VEXAS stands for vacuoles, E1 enzyme, X-linked, autoinflammatory, somatic.
VEXAS syndrome is an adult-onset severe inflammatory and/or hematologic disorder caused by a somatic mutation in the UBA1 gene located on the X chromosome. It was first identified in 2020 and is a rare genetic disorder that affects multiple systems of the body, including the blood vessels, nervous system, and bones.
VEXAS syndrome causes various blood disorders, pulmonary issues, and joint and skin disorders. It develops in adults who are in their 50s or older. People who develop VEXAS syndrome have a high mortality rate, and people with severe disease may not live beyond five years following the diagnosis.
- Somatic mutation in the UBA1 gene on the X chromosome affects hematopoietic progenitor cells, affects the process of ubiquitylation in the cells, and increases the activity of innate immunity pathways in myeloid cells. This leads to an overexpression of proinflammatory markers, causing systemic inflammation.
- VEXAS syndrome exhibits X-linked inheritance, which means that the disorder is caused by a gene located on the X chromosome. It usually affects men, whereas women act as carriers of defective gene.
- The exact cause of VEXAS syndrome is unknown, and there is no cure for the disorder.
- Treatment is primarily focused on managing the symptoms and complications of the disorder.
What are the symptoms of VEXAS syndrome?
VEXAS syndrome is a rare genetic disorder that affects multiple systems of the body, and it has multiple symptoms.
The most common symptoms of VEXAS syndrome can include
- Recurrent fevers
- Skin rashes
- Joint pain and swelling
- Chronic inflammation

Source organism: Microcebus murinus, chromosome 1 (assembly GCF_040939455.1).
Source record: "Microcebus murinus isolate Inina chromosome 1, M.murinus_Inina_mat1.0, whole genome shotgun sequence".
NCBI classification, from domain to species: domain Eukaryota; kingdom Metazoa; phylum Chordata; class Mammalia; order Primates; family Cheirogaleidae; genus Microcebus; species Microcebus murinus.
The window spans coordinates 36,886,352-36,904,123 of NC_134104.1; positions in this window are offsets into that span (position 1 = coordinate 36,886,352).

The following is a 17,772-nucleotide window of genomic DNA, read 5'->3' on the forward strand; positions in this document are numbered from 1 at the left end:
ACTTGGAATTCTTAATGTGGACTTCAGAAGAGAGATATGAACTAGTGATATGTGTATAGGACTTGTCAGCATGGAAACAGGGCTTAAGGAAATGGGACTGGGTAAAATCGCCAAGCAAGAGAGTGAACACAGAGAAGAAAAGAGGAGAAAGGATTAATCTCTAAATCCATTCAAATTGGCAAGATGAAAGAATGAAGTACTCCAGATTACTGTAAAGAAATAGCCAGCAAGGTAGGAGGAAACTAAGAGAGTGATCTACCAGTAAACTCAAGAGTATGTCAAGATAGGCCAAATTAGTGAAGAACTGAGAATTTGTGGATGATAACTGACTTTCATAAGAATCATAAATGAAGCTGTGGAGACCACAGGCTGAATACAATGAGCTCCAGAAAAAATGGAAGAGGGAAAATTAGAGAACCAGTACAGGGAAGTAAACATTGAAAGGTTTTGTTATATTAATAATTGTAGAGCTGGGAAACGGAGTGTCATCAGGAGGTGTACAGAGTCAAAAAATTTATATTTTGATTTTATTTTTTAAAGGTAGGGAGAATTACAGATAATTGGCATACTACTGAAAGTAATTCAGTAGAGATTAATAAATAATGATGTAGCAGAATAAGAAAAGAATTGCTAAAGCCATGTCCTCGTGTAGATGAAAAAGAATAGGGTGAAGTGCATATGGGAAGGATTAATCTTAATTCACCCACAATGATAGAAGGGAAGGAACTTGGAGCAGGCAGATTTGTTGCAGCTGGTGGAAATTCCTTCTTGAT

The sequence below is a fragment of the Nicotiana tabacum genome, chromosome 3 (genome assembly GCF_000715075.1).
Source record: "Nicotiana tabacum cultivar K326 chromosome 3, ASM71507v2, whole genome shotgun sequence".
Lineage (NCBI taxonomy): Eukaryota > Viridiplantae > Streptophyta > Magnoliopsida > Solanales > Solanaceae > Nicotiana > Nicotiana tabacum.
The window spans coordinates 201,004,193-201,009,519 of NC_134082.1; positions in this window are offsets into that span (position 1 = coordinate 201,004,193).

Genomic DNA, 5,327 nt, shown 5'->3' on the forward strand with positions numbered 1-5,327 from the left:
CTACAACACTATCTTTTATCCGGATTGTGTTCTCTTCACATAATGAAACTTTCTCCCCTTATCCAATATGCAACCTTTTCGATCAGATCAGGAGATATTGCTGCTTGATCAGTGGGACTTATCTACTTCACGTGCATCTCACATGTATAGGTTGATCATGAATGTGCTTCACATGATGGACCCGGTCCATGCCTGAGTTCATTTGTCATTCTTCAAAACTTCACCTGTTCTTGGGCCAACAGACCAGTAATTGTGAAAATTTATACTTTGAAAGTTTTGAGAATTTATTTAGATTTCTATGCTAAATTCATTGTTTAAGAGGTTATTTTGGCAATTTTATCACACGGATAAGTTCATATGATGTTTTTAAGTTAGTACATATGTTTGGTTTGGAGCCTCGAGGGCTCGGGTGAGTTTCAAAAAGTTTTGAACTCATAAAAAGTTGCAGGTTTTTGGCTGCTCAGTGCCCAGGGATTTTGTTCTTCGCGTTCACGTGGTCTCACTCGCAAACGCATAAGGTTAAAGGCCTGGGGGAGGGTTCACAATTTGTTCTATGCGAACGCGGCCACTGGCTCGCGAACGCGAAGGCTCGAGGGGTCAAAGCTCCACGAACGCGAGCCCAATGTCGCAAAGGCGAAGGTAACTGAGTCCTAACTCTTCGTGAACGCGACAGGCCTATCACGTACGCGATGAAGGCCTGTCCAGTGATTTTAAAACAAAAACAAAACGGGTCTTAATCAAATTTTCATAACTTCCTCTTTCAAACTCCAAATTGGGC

- Muscle weakness
- Abnormal blood flow
- Inflammation of the blood vessels
- Skin and eye inflammation
- Deep vein clots
- Infections of the cartilage of the ear and nose
- Sensorineural hearing loss
- Pulmonary manifestations
- Pulmonary infiltrates
- Kidney issues
Individuals with the same genetic mutation causing VEXAS syndrome can have varied symptoms, including the severity of the symptoms.
What causes VEXAS syndrome?
VEXAS syndrome is caused by a mutation in the UBA1 gene that codes for the E1 enzyme located on the X chromosome. Specifically, the mutation results in a gain-of-function of the E1 enzyme, leading to the overactivity of this enzyme in certain cells in the body.
- The overactivity of the E1 enzyme is thought to lead to the formation of vacuoles (small pockets of fluid) in certain cells. This, in turn, causes chronic inflammation, leading to VEXAS syndrome symptoms.
- VEXAS is inherited in an X-linked manner. Women have two X chromosomes, so they are less likely to be affected by an X-linked disorder. Men have only one X chromosome, so they are more likely to be affected by an X-linked disorder.
- In VEXAS syndrome, mutations in the E1 enzyme gene are inherited from the mother who is usually a carrier of the disorder.
How is VEXAS syndrome diagnosed?
Your doctor will perform a physical examination and take a detailed medical history. They will look for signs and symptoms of VEXAS syndrome, such as enlarged lymph nodes, skin changes, breathing issues, joint pain, and others as most of the symptoms are caused due to inflammation and reduced immunity.
It is not easy to give a definitive diagnosis with a physical exam, so you may be subjected to various tests to confirm the diagnosis, which includes
- Genetic testing: Most important tool for diagnosing VEXAS syndrome. The test will look for mutations in the UBA1 gene associated with the disorder.
- Imaging studies: An MRI or a CT scan can be done to identify the abnormalities in the brain and blood vessels, which can help confirm the diagnosis.